Letter: Climate Change should be a unifying issue

I’m proud, as I’m sure all Americans are, to see our majority-elected President join with the leaders of 150 other nations in Paris who are gathering in defiance of the fear terrorists (and others) have attempted to spread globally.

President Barack Obama and many other leaders recognize the need to combat the global threat that has no borders, no ideology and cannot be bombed away. Their unity in the face of terror — and for our common good — will certainly give us hope for our country and our planet.

By now the vast majority of humanity recognizes that no matter how different we all believe ourselves to be, we all share the common denominator of living on the same planet. It’s a simple fact that no one can deny.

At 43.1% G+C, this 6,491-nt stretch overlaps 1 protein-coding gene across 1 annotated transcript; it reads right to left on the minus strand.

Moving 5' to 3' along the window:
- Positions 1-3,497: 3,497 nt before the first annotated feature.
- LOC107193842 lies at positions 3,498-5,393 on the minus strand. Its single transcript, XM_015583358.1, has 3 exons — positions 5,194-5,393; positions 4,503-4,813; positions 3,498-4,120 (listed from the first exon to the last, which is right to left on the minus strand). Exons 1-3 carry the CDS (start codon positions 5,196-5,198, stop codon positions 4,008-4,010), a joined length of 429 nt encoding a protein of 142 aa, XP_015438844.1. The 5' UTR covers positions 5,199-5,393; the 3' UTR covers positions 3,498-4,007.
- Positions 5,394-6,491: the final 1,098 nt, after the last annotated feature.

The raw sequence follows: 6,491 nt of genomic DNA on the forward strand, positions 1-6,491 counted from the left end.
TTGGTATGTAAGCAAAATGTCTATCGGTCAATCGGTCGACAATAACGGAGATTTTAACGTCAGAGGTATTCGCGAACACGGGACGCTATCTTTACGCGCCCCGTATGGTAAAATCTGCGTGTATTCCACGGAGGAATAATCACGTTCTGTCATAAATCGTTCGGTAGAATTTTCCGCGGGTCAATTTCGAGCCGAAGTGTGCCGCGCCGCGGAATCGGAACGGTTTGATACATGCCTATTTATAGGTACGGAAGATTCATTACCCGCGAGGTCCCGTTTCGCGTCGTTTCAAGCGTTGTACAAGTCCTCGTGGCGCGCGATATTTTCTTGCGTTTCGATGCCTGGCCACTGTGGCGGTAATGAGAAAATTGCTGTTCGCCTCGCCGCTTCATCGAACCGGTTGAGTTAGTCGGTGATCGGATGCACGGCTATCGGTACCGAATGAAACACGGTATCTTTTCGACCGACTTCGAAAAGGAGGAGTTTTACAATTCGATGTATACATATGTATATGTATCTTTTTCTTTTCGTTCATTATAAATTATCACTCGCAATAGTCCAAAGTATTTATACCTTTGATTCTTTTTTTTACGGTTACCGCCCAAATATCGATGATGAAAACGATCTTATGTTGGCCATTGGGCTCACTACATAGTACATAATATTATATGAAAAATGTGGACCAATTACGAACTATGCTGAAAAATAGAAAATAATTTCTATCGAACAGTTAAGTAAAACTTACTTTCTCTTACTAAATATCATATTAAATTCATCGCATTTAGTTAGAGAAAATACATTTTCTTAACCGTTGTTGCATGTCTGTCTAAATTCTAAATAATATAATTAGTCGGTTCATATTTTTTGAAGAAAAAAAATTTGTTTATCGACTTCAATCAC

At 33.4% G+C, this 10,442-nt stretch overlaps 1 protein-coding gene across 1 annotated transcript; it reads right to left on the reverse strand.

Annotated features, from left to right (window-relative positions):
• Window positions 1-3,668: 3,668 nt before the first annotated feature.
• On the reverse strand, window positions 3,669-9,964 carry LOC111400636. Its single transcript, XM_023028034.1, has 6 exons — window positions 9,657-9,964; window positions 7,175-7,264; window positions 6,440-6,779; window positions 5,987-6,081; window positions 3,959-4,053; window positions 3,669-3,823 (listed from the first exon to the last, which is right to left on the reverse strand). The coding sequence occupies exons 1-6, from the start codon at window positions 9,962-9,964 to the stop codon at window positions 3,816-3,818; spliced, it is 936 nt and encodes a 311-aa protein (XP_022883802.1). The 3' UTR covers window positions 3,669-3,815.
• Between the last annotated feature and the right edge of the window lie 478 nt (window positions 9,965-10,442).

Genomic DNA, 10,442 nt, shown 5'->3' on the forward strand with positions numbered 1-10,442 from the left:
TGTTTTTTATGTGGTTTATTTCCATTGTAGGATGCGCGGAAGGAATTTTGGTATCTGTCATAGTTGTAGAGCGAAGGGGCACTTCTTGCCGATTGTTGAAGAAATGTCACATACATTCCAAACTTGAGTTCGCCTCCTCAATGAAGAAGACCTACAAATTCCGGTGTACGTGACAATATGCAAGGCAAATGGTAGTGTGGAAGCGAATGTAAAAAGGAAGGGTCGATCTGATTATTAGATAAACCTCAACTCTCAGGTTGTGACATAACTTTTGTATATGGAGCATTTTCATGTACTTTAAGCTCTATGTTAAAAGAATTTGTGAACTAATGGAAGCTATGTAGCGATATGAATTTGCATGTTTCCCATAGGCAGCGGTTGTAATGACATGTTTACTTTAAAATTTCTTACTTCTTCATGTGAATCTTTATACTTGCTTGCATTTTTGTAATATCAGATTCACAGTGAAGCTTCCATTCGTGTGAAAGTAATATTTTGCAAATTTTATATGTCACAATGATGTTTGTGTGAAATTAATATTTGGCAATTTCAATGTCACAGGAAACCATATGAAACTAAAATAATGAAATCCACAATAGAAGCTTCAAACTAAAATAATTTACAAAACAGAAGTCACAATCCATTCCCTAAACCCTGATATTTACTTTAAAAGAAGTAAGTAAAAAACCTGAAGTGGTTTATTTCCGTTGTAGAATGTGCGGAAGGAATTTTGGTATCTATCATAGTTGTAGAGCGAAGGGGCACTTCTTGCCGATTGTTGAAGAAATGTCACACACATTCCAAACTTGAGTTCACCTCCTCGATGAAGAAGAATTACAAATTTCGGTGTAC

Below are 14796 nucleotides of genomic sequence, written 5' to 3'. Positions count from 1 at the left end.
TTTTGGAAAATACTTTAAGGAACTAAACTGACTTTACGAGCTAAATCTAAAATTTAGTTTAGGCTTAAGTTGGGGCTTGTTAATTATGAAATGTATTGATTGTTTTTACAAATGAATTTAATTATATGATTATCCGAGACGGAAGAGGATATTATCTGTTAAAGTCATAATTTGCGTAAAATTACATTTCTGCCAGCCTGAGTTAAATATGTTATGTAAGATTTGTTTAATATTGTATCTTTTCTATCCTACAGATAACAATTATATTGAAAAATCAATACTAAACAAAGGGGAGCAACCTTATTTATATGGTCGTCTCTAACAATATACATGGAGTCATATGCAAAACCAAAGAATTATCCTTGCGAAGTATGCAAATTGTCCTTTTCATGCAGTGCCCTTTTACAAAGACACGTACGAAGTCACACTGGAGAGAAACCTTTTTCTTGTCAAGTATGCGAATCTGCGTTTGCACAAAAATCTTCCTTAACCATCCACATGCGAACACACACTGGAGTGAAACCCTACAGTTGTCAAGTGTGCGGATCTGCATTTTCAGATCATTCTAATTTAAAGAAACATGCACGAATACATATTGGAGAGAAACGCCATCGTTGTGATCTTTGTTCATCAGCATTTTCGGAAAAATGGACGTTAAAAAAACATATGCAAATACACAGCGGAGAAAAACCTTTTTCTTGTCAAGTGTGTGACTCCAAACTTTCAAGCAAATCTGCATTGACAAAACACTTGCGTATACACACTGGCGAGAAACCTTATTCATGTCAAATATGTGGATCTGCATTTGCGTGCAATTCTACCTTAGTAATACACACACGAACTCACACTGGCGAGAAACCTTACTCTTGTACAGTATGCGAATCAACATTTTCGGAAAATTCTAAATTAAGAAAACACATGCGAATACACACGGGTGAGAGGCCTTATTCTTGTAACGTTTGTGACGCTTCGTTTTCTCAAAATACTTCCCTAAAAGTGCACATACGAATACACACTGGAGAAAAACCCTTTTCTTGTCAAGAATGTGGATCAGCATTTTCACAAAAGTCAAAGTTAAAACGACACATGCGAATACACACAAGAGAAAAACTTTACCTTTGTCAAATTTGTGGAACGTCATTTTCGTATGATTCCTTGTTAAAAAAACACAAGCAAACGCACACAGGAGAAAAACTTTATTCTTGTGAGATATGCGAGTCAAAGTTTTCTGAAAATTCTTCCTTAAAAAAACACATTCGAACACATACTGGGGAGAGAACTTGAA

Like you, I am relieved that when it comes right down to it, we in the U.s. can all put aside our trivial, invented political arguments and focus on what really matters — ensuring our survival and the survival of future generations. It is obvious that human-caused climate change threatens our very existence. It is obvious that action is long over due.

It is good to see that none of the media talking heads or any politician has politicized this critical issue for network ratings or political gain — it would be so self destructive if human-caused climate change became a political rather than a scientific issue. Thankfully, we are all in tune with the need for unity on this critical issue.

Your great-great-grandchildren will someday look back at this moment in U.S. and global history and proudly say, “My relatives fought in that war — and they were part of the solution that led us to victory and helped save humanity.” They will thank you for that.

And thanks to all our politicians who put the needs of the people above the needs of their party or their big money corporate sponsors.

Without their far-sighted, intelligent and apolitical leadership, we will surely fail.

Norbert Chaudhary,